• Bernoulli CIO John Zaleski will speak at the IEEE Chase 2016 Conference on Connected Health June 29 in Arlington, VA.
  • Besler Consulting wins a B2B Marketer Award for Best Contribution to Sales Account-Based Marketing.
  • Carevive Systems shares its latest poster presentation, “Implementation of Survivorship Care in a Network Hospital Setting.”
  • CTG and Catholic Health Systems will co-host a symposium, “Exploring the Impact of Security Threats: Is Your Organization Prepared,” June 29 at CTG headquarters in Buffalo, NY.

Blog Posts


Contacts

Mr. H, Lorre, Jennifer, Dr. Jayne, Lt. Dan.
More news: HIStalk Practice, HIStalk Connect.
Get HIStalk updates.
Send news or rumors.
Contact us.

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June 28, 2016 News 5 Comments

McKesson Spins Off Its Technology Solutions Business with Change Healthcare

June 28, 2016 News 8 Comments

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McKesson announced this morning that it will move its Technology Solutions business into a new company that it will co-own with Change Healthcare (the former Emdeon), with plans to take the new company public sometime in 2017.

McKesson Chairman and CEO John Hammergren said in statement, “This is a bold, innovative transaction that creates a company with an enhanced ability to help customers address their increasingly complex financial and clinical challenges. The new company will establish a more efficient suite of end-to-end payment and claims solutions, as well as clinical capabilities, while unlocking the value of our MTS businesses in a tax-efficient manner. We look forward to partnering with Change Healthcare’s management team and employees to create this new enterprise and to help customers reduce complexity, lower costs, and ultimately provide better care.”

McKesson will receive cash proceeds of $1.25 billion and will own 70 percent of the separate company. Change Healthcare, which is contributing all of its assets except for some minor pharmacy components to the new company, will get $1.75 billion in cash and a 30 percent ownership stake.

McKesson will retain its RelayHealth Pharmacy business. It will also keep its Enterprise Information Solutions division, but will “explore strategic alternatives” for that product line. That means that McKesson’s go-forward hospital information system, Paragon, is up for grabs.

McKesson’s John Hammergren will serve as chairman of the new company, while Change Healthcare President and CEO Neil de Crescenzo will become CEO.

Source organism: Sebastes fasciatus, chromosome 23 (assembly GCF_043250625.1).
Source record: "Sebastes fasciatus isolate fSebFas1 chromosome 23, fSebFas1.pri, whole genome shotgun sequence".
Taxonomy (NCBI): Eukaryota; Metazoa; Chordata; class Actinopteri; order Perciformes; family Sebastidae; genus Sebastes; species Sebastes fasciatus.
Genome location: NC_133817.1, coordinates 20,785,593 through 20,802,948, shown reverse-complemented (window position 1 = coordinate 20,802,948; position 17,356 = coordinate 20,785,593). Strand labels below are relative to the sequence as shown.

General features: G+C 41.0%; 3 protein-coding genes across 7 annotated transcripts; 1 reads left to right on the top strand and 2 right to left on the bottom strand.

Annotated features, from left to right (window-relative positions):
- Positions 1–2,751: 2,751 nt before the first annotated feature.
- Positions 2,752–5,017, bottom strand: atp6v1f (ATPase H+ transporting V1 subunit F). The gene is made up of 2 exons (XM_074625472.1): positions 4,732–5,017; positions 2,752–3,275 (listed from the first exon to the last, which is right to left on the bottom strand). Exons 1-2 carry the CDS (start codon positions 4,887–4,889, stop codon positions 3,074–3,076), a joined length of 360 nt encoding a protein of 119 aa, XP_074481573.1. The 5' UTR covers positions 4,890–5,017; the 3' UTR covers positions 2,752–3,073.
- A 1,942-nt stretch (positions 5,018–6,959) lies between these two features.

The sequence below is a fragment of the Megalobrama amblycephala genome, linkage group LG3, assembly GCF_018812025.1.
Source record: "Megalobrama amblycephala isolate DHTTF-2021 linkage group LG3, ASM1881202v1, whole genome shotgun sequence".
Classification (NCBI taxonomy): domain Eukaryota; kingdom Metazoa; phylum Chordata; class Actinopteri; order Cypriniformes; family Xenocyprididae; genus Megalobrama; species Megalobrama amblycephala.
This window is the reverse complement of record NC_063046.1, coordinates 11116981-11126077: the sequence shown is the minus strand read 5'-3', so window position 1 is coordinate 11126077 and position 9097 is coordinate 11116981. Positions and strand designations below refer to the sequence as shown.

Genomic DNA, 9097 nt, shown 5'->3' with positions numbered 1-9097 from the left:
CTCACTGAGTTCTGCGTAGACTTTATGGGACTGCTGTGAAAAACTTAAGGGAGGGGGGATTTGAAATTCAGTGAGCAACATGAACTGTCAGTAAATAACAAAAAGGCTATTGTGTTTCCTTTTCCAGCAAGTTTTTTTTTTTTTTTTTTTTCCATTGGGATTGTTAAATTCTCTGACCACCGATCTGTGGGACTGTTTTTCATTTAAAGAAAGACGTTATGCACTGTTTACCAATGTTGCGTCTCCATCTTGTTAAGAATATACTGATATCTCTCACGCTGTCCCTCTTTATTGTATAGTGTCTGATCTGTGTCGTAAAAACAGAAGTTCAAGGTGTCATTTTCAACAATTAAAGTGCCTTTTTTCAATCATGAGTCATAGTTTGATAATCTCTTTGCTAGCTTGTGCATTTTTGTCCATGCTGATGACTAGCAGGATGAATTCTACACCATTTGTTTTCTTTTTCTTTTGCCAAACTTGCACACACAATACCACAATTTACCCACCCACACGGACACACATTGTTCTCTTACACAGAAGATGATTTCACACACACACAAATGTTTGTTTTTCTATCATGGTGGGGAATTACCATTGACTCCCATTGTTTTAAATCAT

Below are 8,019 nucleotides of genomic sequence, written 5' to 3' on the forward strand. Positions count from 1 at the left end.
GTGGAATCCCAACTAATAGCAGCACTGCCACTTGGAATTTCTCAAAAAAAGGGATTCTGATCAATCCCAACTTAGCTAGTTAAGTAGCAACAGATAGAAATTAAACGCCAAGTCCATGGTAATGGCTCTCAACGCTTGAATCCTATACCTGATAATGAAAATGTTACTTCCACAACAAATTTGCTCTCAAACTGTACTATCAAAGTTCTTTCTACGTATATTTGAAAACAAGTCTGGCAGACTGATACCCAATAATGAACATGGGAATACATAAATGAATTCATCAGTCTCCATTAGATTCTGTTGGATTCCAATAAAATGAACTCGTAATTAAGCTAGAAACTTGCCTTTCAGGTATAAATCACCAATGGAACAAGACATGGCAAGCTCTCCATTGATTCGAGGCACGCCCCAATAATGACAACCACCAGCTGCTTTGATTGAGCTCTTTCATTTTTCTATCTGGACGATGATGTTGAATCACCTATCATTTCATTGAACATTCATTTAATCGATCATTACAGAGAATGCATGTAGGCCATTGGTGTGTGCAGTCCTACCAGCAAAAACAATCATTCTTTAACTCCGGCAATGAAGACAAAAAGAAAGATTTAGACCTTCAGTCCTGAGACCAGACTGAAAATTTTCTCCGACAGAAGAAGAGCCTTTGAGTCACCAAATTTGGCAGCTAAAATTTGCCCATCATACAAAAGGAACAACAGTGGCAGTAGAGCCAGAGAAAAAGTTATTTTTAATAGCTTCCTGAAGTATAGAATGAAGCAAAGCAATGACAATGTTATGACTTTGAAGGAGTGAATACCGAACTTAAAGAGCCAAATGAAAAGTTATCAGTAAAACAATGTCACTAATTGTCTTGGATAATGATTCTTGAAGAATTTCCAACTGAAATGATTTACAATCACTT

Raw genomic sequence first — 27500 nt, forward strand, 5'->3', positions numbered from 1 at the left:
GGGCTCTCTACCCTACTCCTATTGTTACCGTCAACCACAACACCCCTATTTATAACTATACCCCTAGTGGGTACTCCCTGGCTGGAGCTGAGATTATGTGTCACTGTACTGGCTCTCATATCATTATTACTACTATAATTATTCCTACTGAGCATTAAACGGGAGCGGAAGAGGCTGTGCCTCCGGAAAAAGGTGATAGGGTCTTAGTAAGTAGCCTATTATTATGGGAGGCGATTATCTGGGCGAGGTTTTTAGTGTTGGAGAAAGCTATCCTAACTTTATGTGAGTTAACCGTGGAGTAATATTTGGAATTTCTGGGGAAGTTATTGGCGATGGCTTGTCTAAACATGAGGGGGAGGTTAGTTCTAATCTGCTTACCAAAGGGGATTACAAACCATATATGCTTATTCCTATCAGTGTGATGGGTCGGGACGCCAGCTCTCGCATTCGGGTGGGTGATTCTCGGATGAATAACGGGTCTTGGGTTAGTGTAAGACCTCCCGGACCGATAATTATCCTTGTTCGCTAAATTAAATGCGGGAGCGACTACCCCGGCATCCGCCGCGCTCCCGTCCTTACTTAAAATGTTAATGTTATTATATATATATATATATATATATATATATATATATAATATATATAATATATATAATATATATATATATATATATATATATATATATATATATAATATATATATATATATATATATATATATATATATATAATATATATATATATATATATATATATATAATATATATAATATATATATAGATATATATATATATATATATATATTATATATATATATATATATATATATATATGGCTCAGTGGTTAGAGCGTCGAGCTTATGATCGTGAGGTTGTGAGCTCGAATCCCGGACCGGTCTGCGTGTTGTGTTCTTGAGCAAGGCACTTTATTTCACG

The new company will take on $6.1 billion in debt to fund the transaction, of which $2.7 billion will be used to pay down existing Change Healthcare debt.

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June 28, 2016 News 8 Comments

Morning Headlines 6/28/16

June 27, 2016 Headlines No Comments

Medtronic to Buy HeartWare for $1.1 Billion

Medtronic will pay $1.1 billion for ventricular assistant device manufacturer HeartWare. The deal, which is worth $58 per share, represents a 93 percent premium on closing prices Friday.

Our Comments on the Proposed MACRA Regulations: MIPS and AAPMs

Aledade, the startup of former national coordinator Farzad Mostashari, MD submits comments on the proposed MIPS and AAPM rule.

In healthcare, we’re flying blind

Jonathan Bush discusses the impact disconnected systems and missing patient data has on physician workflow, noting that analysis of Athena data has revealed the average provider has to “chase down 35 missing lab results, 18 missing imaging results, and 12 missing specialty referrals” per month.

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June 27, 2016 Headlines No Comments

Curbside Consult with Dr. Jayne 6/27/16

June 27, 2016 Dr. Jayne 1 Comment

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I’m having a little bit of professional déjà vu this week. I originally started working in healthcare informatics somewhat by coincidence. I was working for a group that wanted someone to test-drive an electronic health record for the practice, and since I was relatively new and didn’t have a large patient backlog, I volunteered. Little did I know that it would eventually grow into a full-time career in informatics.